A Historical Anecdote
I was writing about my theory of how a community for the so-called tribe works, using the phrase emphasize the collective of individuals, not the clique, as being the subjective measure of social belonging. On being asked what that meant, I responded with this (lightly edited from the original post as I remembered additional details):
Good quesiton...my reference is that I think of high school cliques that are exclusionary, versus the non-cliques who seem to be open and friendly to everyone.
I went to an international school overseas from age 9 to 18, and there was a group of international kids that I tended to hang out with that had been there a long time. An interesting thing about a school like this is that there are relatively few long-timers and everyone is a foreigner already.
So I think as a group (what might be called "third culture kids" today) they naturally gravitated toward a kind of helpfulness toward each other.
There were cliques, of course, that were based on identity, class, wealth, connections, interests. Even within the interest groups there was a tendency for people to either seek becoming a power of some kind vs those who just got by because they needed the community.
The formative experience I had was being in the computer interest group (this being 1980 and me being in the awkward middle school phase of life, not a popular group or even understood because the idea of computers used by kids was such an odd concept. You might as well have said that these are kids who have their own fighter jets for fun).
Anyway, within this group there were a bunch of kids who had money and connections to go to Hong Kong and get the latest software, which they would use to elevate their standing even within this tiny group. There were these older German kids that would be approached by the younger kids to ask if they could have a copy, and they would have to curry favor with them. There was nothing particularly malicious about it, in hindsight, but there was still a sense of "I have something you want" and "you must be worthy".
On the other end of the side there was me and two other kids who wanted to learn how to write software and we had come to the conclusion that "The Hacker Ethic" (as I later found it was called) was in the best interest of not only ourselves, but for anyone in our small interest group. The word "hacker" has taken on a more malignant meaning since 1980, but at the time it was the idea of "information should be free" and "sharing the learning and knowledge" and "doing no harm".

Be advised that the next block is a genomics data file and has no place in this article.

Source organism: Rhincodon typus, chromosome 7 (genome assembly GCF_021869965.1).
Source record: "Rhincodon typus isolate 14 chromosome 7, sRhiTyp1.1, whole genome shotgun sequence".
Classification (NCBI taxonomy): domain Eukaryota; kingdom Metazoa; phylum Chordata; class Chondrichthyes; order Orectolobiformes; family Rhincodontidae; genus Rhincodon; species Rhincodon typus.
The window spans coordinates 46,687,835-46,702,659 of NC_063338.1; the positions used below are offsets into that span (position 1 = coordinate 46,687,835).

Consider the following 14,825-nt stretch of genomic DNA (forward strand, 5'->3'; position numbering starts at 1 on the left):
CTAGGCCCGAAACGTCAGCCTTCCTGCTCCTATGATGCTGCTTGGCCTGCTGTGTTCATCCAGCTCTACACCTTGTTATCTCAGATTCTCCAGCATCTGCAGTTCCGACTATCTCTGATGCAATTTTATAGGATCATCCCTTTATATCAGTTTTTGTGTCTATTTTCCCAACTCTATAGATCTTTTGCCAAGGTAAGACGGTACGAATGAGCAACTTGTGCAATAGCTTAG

In the tenth grade, our group of three deliberately decided that we would stand for that. We would freely share what we had: copies of software, techniques we learned, demonstrate our knowledge, to anyone who was interested in it. We would say, "if you find out something neat, let us know!" At the time, I thought of it as a strategy of offering an "better alternative to Jens and Martin". Perhaps the highlight of this Cold War was that Martin, recognizing me as having some power within this group perhaps, offered me a copy of Ultima II which was super new, which I happily accepted. But when I got the game home, it failed to run because it couldn't find some files.
Because I had this group of hacker ethic friends, I had honed my understanding of how the file system worked, used my tools, and saw that there was a part of the disk that was completely blank. Not blank as in something was wrong with the copy, but blank in that it had possibly been erased on purpose, maybe as a prank to be played on me.
So I recovered the lost data (it was part of the index of files on the disk that could be reconstructed), deduced what the filenames were by boot tracing the program's startup code, and got it running. I was able to play it that night!
The next day Martin asked me with an innocent look on his face if I had liked the game, and so I enthusiastically described how much fun it was. And his face got more and more confused, and he asked (I think...memory is dim) whether I had any problem running it. And I said with a straight face, "Oh, there was a bad sector on the catalog track that was mysteriously zeroed out, but I reconstructed the index and got it working,"
After that I noticed that the German kids seemed to warm to me slightly. Martin wasn't a technical guy, so I suspect it was Jens that must have been in on it.
ANYWAY, the takewawy from this long story was:
- I want to be in groups that help people grow, freely sharing and supporting each other
- I want to be in a group that offers an alternative to buying into someone else's tyranny, to develop independent strength and principles
- I want to be in a group that has the skills to defend itself against malicious acts with crushing efficiency, if need be
The last point might just be more for me. It is a double-edged sword. The first two points though still are with me as a general community principle. HOWEVER, it has taken me decades to even gain an understanding of HOW might one recreate that idyllic patch of hackerdom I had in the 7th grade with like-minded nerds with aspirational dreams. It was an extremely lucky accident to have had that experience. Learning to navigate the real world after moving back to the United States for college and feeling out of place in so many ways---survival---took a lot of my attention off this though I kept trying several times. The Coworking Cafe is its latest incarnation though I didn't really see that being the case until maybe a few months ago.